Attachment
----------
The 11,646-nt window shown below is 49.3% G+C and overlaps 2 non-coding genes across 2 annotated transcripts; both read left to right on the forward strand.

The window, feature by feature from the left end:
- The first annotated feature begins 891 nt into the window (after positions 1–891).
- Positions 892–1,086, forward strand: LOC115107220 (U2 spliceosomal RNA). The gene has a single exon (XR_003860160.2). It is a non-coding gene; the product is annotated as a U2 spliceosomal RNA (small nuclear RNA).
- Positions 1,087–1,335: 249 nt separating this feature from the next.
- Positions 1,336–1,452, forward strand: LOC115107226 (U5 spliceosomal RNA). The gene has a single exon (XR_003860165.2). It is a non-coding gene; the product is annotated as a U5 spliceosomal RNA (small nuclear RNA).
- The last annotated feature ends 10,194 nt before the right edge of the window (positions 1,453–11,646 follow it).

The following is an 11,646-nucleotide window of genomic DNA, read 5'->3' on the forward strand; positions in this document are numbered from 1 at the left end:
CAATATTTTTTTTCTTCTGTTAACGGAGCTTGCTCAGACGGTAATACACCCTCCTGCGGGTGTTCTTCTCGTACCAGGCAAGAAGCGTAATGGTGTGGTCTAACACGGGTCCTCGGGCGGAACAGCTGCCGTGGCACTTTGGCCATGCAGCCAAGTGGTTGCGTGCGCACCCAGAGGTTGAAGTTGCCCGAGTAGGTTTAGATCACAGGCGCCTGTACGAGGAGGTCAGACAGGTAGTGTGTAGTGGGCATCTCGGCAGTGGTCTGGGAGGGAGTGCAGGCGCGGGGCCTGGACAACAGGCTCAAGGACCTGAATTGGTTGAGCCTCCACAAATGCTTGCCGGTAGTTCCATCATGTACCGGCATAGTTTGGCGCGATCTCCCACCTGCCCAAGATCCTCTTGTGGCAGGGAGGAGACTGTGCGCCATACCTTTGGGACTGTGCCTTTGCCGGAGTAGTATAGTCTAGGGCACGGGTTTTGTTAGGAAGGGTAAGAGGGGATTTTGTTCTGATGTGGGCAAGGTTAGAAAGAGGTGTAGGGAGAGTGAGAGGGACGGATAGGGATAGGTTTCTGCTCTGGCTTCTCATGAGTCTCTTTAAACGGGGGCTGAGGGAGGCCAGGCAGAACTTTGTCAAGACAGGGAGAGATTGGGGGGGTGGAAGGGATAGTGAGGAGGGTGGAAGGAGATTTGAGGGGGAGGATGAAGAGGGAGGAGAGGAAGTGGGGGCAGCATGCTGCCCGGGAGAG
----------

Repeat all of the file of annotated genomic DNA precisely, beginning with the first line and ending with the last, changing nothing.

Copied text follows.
The 11,646-nt window shown below is 49.3% G+C and overlaps 2 non-coding genes across 2 annotated transcripts; both read left to right on the forward strand.

The window, feature by feature from the left end:
- The first annotated feature begins 891 nt into the window (after positions 1–891).
- Positions 892–1,086, forward strand: LOC115107220 (U2 spliceosomal RNA). The gene has a single exon (XR_003860160.2). It is a non-coding gene; the product is annotated as a U2 spliceosomal RNA (small nuclear RNA).
- Positions 1,087–1,335: 249 nt separating this feature from the next.
- Positions 1,336–1,452, forward strand: LOC115107226 (U5 spliceosomal RNA). The gene has a single exon (XR_003860165.2). It is a non-coding gene; the product is annotated as a U5 spliceosomal RNA (small nuclear RNA).
- The last annotated feature ends 10,194 nt before the right edge of the window (positions 1,453–11,646 follow it).

The following is an 11,646-nucleotide window of genomic DNA, read 5'->3' on the forward strand; positions in this document are numbered from 1 at the left end:
CAATATTTTTTTTCTTCTGTTAACGGAGCTTGCTCAGACGGTAATACACCCTCCTGCGGGTGTTCTTCTCGTACCAGGCAAGAAGCGTAATGGTGTGGTCTAACACGGGTCCTCGGGCGGAACAGCTGCCGTGGCACTTTGGCCATGCAGCCAAGTGGTTGCGTGCGCACCCAGAGGTTGAAGTTGCCCGAGTAGGTTTAGATCACAGGCGCCTGTACGAGGAGGTCAGACAGGTAGTGTGTAGTGGGCATCTCGGCAGTGGTCTGGGAGGGAGTGCAGGCGCGGGGCCTGGACAACAGGCTCAAGGACCTGAATTGGTTGAGCCTCCACAAATGCTTGCCGGTAGTTCCATCATGTACCGGCATAGTTTGGCGCGATCTCCCACCTGCCCAAGATCCTCTTGTGGCAGGGAGGAGACTGTGCGCCATACCTTTGGGACTGTGCCTTTGCCGGAGTAGTATAGTCTAGGGCACGGGTTTTGTTAGGAAGGGTAAGAGGGGATTTTGTTCTGATGTGGGCAAGGTTAGAAAGAGGTGTAGGGAGAGTGAGAGGGACGGATAGGGATAGGTTTCTGCTCTGGCTTCTCATGAGTCTCTTTAAACGGGGGCTGAGGGAGGCCAGGCAGAACTTTGTCAAGACAGGGAGAGATTGGGGGGGTGGAAGGGATAGTGAGGAGGGTGGAAGGAGATTTGAGGGGGAGGATGAAGAGGGAGGAGAGGAAGTGGGGGCAGCATGCTGCCCGGGAGAG